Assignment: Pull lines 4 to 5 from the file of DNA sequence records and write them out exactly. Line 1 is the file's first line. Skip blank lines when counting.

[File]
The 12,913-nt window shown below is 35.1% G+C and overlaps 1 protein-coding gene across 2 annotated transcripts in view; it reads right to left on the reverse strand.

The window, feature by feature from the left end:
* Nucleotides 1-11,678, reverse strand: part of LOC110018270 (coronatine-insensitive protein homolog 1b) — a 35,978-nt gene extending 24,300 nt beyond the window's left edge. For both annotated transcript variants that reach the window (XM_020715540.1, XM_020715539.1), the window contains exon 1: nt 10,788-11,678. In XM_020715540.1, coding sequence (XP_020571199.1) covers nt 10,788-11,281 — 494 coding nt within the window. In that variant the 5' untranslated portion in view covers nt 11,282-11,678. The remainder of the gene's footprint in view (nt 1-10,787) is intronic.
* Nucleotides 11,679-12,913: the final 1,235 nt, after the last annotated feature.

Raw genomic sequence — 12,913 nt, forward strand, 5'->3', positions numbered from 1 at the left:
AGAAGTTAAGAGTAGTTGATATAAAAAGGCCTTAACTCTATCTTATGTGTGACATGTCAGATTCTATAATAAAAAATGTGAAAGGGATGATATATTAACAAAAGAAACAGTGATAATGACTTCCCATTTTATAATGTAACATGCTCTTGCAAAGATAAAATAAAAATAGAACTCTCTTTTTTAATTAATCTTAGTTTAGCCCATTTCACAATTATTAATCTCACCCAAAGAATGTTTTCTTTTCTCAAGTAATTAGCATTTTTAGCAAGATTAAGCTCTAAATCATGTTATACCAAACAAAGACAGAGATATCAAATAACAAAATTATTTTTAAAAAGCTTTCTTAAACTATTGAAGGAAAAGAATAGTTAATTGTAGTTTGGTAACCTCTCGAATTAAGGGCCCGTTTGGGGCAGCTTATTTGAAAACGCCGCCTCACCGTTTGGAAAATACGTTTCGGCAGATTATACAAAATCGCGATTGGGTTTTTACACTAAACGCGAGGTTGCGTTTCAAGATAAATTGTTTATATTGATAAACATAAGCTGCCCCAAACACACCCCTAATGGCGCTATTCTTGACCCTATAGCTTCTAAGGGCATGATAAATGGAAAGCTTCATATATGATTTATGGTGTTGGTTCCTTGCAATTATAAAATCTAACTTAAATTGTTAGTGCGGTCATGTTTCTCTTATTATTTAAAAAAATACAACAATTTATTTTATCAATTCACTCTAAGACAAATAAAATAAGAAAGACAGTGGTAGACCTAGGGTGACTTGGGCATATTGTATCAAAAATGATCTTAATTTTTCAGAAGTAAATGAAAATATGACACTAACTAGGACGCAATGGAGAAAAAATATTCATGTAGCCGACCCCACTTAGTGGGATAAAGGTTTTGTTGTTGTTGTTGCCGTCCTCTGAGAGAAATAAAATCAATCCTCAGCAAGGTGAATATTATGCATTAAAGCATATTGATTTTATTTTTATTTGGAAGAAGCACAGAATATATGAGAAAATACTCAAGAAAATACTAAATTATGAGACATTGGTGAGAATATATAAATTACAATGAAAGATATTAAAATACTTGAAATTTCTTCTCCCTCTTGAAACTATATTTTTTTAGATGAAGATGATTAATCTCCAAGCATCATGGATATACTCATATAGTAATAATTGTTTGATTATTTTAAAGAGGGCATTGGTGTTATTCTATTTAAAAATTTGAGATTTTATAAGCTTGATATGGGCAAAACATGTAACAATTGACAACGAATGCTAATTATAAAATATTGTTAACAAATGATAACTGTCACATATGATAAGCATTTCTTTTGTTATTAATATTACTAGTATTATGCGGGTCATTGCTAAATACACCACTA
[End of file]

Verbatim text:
* Nucleotides 11,679-12,913: the final 1,235 nt, after the last annotated feature.

Raw genomic sequence — 12,913 nt, forward strand, 5'->3', positions numbered from 1 at the left: